15 Things You Might Not Have Known About the RMS Titanic

Central Press/Getty Images
Central Press/Getty Images

When the Titanic crashed into an iceberg and sank in the early hours of April 15, 1912, the disaster inspired countless books, Titanic museum exhibits, several Hollywood films (including one that earned a Best Picture Oscar), and a cottage industry of theories and memorials. The Titanic sinking became the most infamous shipwreck in history—but what really happened on that unusually calm night in the North Atlantic? Read on for some surprising Titanic facts.

1. The Titanic was built for luxury, not speed.

In the early 20th century, new technology and an increasing population of European immigrants allowed Britain's largest passenger steamship lines to build the biggest and most opulent ocean liners then known. Liverpool-based Cunard launched the two fastest and sleekest liners, the Mauretania in 1906 and the Lusitania in 1907, capable of crossing the Atlantic Ocean in record time. The White Star Line, hoping to compete with its main rival, countered by ordering three massive ocean liners—the Olympic, Titanic, and Britannic. Built by the Harland & Wolff Shipyard in Belfast, Ireland (now Northern Ireland), the ships were designed to be the most luxurious liners afloat.

On board the RMS Titanic (the "RMS" stood for "royal mail ship"), passengers could enjoy the swimming pool, squash and tennis courts, a gymnasium, sunrooms, fine dining rooms, and a Turkish bath. The ship had "one hundred more first-class cabins than the Olympic, and a Parisian boulevard on B Deck [was added] to create the illusion of a sidewalk café. Ultimately, the Titanic outweighed her sister by more than 1000 tons," Paul R. Ryan wrote in the Woods Hole Oceanographic Institution magazine Oceanus.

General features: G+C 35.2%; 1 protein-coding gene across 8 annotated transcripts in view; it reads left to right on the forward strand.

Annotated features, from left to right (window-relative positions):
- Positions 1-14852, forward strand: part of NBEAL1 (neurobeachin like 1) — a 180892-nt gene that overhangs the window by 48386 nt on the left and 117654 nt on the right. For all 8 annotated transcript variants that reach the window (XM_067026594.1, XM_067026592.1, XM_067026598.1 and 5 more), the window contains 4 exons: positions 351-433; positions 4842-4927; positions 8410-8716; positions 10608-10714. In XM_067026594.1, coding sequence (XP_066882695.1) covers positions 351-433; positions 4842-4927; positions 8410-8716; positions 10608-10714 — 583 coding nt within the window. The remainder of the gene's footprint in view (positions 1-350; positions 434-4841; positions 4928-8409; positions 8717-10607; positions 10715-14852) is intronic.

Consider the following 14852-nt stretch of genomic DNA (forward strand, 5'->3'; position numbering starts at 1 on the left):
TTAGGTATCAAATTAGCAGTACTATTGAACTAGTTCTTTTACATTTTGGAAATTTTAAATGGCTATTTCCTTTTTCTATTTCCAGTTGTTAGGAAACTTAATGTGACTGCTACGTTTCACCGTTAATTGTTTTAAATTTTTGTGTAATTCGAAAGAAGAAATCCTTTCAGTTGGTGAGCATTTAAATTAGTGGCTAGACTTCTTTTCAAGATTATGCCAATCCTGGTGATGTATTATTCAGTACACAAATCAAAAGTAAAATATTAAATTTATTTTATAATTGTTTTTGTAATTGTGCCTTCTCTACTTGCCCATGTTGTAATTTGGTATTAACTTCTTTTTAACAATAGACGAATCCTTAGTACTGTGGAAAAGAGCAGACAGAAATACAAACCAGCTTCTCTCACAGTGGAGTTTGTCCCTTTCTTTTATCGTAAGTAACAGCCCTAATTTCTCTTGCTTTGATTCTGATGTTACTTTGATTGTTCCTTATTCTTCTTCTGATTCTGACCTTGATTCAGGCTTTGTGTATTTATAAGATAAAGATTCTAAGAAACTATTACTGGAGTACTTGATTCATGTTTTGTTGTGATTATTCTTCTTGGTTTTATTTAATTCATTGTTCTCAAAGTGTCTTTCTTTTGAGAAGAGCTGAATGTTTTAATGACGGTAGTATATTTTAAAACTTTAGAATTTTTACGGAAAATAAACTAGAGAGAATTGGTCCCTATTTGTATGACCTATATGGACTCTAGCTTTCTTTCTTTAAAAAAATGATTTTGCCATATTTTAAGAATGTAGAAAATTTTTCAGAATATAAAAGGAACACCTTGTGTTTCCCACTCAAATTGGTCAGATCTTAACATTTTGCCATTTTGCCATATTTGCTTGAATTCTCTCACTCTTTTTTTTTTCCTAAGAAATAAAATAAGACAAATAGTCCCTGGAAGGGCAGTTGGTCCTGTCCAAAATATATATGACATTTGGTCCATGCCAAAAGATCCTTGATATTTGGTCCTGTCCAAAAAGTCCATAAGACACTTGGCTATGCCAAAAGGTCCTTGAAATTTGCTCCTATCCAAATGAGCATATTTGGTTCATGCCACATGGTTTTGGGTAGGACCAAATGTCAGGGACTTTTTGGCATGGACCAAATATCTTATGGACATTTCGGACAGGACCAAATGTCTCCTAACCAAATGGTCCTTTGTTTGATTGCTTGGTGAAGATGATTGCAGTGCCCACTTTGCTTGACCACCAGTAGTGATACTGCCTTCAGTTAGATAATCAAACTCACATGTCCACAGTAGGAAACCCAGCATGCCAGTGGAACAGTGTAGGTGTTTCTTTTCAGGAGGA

2. Everything on the Titanic was huge—except the number of lifeboats.

George Grantham Bain Collection, Library of Congress // No Known Copyright Restrictions

The Titanic was the largest passenger ship of its time. Its steel construction was held in place by 3 million rivets weighing 1200 tons, while each link in the ship's anchor chains weighed 175 pounds. Twenty-nine boilers produced enough energy to achieve 50,000 horsepower and an average speed of 21 knots (just over 24 mph). The distance between the keel (the underside of the ship) and the top of the four gigantic funnels was 175 feet. The ship measured 882.5 feet from bow to stern and 92.5 feet at its widest point. "She was, in short, 11 stories high and four city blocks long," wrote Walter Lord in his definitive history of the Titanic sinking, A Night to Remember.